Such actions were likely contributing factors in the recent decision by the United Nations Human Rights Council to adopt a resolution calling for Israel to be held accountable for possible war crimes and crimes against humanity committed in Gaza. Twenty-eight countries voted in favor, with only six voting against the resolution. Still, in the White House and on Capitol Hill, there seems little concern for the dangers of Israel’s deadly weaponization of AI and the technology’s connection to the staggering numbers of innocent men, women, children, and whole families massacred in Gaza. Washington director for Human Rights Watch Sarah Yager told Politico, “Nobody has any insight including, I would say, U.S. policymakers on how Israel is conducting this war.”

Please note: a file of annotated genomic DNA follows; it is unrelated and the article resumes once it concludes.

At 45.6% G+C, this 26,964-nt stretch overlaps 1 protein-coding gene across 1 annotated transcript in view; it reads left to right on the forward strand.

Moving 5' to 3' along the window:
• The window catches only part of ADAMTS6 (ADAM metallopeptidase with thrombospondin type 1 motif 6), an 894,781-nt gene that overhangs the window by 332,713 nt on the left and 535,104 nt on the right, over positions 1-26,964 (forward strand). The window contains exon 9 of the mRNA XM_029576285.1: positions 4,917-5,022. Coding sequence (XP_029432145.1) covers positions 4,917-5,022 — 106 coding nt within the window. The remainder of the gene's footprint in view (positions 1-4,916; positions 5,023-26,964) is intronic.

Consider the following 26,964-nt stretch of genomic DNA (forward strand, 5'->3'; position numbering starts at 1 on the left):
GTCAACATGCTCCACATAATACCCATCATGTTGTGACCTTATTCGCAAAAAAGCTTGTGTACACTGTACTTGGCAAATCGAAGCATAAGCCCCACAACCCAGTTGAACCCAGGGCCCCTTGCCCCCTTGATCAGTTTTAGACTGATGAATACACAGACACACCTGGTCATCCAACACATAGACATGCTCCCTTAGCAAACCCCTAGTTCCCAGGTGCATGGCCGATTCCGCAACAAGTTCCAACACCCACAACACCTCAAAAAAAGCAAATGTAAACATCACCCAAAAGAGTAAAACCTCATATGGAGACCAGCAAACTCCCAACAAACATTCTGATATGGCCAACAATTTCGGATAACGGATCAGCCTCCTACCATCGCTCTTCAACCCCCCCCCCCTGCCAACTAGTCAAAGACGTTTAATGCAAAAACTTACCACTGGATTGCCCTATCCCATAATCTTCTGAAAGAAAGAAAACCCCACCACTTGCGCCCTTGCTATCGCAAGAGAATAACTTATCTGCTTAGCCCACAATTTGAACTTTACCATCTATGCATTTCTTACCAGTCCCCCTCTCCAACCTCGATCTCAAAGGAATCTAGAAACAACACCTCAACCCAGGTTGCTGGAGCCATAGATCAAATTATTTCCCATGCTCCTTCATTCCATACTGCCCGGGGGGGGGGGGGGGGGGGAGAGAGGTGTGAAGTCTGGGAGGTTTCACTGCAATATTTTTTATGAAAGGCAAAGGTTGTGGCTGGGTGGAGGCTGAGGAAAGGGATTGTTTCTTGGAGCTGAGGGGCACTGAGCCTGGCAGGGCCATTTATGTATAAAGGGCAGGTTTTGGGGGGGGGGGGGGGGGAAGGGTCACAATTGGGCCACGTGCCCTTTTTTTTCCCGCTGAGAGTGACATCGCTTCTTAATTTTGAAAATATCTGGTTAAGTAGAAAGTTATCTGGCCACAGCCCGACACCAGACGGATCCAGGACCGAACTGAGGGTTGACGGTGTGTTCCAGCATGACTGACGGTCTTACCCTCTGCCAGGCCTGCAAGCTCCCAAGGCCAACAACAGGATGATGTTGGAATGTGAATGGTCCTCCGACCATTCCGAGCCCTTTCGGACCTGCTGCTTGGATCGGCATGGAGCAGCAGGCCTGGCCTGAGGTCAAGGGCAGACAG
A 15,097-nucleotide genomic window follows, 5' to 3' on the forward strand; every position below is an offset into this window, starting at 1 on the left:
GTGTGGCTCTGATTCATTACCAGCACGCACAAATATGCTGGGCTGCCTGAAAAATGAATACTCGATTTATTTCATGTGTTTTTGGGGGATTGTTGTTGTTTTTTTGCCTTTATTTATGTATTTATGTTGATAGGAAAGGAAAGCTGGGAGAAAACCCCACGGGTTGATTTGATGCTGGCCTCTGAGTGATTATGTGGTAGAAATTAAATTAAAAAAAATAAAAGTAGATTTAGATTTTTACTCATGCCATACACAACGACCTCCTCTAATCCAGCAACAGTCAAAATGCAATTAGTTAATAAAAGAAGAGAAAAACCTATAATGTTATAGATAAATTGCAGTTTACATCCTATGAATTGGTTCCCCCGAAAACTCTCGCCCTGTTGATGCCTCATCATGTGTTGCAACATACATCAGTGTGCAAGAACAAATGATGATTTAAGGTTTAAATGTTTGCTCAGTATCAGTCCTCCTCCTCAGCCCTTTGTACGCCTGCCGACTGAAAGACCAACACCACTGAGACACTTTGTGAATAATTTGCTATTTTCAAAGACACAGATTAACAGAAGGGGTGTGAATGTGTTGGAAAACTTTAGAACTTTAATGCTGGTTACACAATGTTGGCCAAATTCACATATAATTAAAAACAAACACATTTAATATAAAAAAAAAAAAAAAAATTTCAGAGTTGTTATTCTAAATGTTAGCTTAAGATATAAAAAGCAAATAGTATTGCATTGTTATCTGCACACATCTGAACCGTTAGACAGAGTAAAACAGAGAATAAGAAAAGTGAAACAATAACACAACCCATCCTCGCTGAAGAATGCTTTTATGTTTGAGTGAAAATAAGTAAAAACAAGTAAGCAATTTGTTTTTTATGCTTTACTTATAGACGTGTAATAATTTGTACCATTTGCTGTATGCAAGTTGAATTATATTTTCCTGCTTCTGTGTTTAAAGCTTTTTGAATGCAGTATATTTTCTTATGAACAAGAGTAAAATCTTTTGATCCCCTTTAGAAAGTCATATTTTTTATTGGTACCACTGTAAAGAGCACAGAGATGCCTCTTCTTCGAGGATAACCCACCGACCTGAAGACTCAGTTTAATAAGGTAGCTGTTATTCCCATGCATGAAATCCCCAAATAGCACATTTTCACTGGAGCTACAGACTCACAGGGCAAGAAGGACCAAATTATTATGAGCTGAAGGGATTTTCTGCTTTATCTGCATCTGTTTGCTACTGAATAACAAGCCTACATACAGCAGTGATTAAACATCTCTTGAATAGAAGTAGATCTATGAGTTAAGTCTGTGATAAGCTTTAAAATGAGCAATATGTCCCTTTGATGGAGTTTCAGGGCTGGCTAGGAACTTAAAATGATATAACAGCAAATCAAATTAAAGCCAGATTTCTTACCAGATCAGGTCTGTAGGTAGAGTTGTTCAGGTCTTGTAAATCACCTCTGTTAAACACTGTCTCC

For years, the United States has had strict regulations on the export of weapon systems to foreign countries because of the lack of accountability once in the users’ possession, and the potential for serious war crimes. Even Palantir CEO Alex Karp has argued that “the power of advanced algorithmic warfare systems is now so great that it equates to having tactical nuclear weapons against an adversary with only conventional ones.” Israel’s indiscriminate killing in Gaza offers the perfect example of why it’s time to also begin far stricter regulation of the export of AI systems, like those developed by Palantir. Systems that, as Karp suggested, are the digital equivalent of a weapon of mass destruction. After all, it’s not just the bomb that kills, but the list that puts you and your family under it.

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James Bamford

James Bamford is a best-selling author, Emmy-nominated filmmaker, and winner of the National Magazine Award for Reporting. His most recent book is Spyfail: Foreign Spies, Moles, Saboteurs, and the Collapse of America's Counterintelligence, published by Twelve Books.